The thing about the Stones is,they didn't hesitate to be nasty. In fact, they gloried in it. All the songs on Let It Bleed  are great. But many of them also feature lyrics that make us uncomfortable, even today. A song about a serial killer,Midnight Rambler  (maybe I should post it on the "Psycho" thread), a self-confessed junkie revelling in his own decadence  ( Monkey Man - plus the alarming gutteral screech Mick emits at the song's conclusion), a guy with "nasty habits" ( Live With Me)....Mick and the boys were delightfully unapologetic about their sometimes cringe-worthy themes. And the music was great.

 

Here's one of my favourites from this landmark album. When I first heard this song, I was so innocent, I didn't know what the hell Mick was talking about in half the lyrics. I thought the reference to "coke" was about the pop drink; and all the sexual allusions went right over my head. Still, even today, potentially offensive lyrics,fantastic music.  Let It Bleed:

 

 

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MissW, the lyrical content in the songs on "Let it Bleed" were not intended to be offensive.  It was perhaps their intent to be more socially relevant  .  Usually one too deeply awash in candy-azzed political correctness might find them offensive without considering the times in which they were written.  I've always given you credit for more open mindedness MissW---you surprise me.

 

As for songs that refer to temperature, I guess this means you didn't like "98.6" by KEITH

 

As for that one photo of the Stones down there----

 

It's kind of hard, in that shot, to SEE Brian Jones' face, but I concur with all else said about him.  FINE musician and songwriter(penning most of their early hits), and a shame really.  But old pictures and film clips always surprise my wife(who was never into the stones or any of the British "invasion" bands, as she was THEIR age at the time, and into much different music) who can't fathom what could have possibly happened to KEITH RICHARDS over the years.  "He actually wasn't that bad looking back then" she claims.  and continues---"NOW he looks like he's had plastic surgery done with a MEAT TENDERIZING mallet!"  :lol:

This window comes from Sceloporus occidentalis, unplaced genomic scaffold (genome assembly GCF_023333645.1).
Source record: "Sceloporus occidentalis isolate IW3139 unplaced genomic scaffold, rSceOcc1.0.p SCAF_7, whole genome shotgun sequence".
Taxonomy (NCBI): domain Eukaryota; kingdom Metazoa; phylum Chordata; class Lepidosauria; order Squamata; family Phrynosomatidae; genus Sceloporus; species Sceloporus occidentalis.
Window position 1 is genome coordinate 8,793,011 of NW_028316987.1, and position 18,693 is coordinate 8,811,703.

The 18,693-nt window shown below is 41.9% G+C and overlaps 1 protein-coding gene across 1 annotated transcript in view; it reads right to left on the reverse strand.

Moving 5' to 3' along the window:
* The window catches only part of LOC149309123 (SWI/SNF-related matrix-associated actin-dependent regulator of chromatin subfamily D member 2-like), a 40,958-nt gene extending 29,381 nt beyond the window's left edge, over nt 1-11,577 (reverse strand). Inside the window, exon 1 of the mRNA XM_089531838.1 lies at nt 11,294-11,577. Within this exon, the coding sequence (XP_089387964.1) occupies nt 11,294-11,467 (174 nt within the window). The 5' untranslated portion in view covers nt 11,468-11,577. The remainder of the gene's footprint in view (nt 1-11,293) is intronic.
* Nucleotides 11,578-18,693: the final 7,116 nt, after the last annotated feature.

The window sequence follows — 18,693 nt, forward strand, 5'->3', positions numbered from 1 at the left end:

DGF, good list of Stones song there.  Lots of MY favorites as well.

 

I might have added:

 

"Start Me Up"

 

"Tell Me"

 

"Melody"

 

"Hot Stuff"

 

"Paint it Black" would be one I'd omit

 

 

Sepiatone

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MissW, the lyrical content in the songs on "Let it Bleed" were not intended to be offensive.  It was perhaps their intent to be more socially relevant  .  Usually one too deeply awash in candy-azzed political correctness might find them offensive without considering the times in which they were written.  I've always given you credit for more open mindedness MissW---you surprise me......

 

Sepiatone, I don't know what it is about the way we communicate, but you always seem to misunderstand me.

 

I was absolutely NOT saying that I was offended by the lyrics from the album Let It Bleed. And I am so NOT politically correct, it's almost embarrassing. Obviously I was not saying that the Stones were "politically incorrect" - a concept that didn't even exist when that album came out. 

And I also wasn't saying that the Rolling Stones - specifically Mick Jagger, the primary lyricist -  were "intending" to be offensive...it was more that they didn't care.

And you know, the lyrics to "Let It Bleed", even today, could make some people feel uncomfortable. Not so much around whether they are "politically correct" or not  (for me, pc-ness doesn't enter into the matter one way or the other), as just the content. Pretty explicit sexual references, which I am not going to spell out. 

 

I don't think the Stones ever consciously set out to be offensive, or outrageous, or even , as you suggest, the more positive spin, "socially relevant". I think, like most genuinely gifted and creative people, they just wrote what they wrote and played what they played as it came to them. 

They were too good to consciously plan to be "socially relevant". If you're thinking of "Gimme Shelter", a great song, it's just as relevant now, perhaps even more so, than the day it was recorded. And of course I'm not "offended" by it or any other track on that album.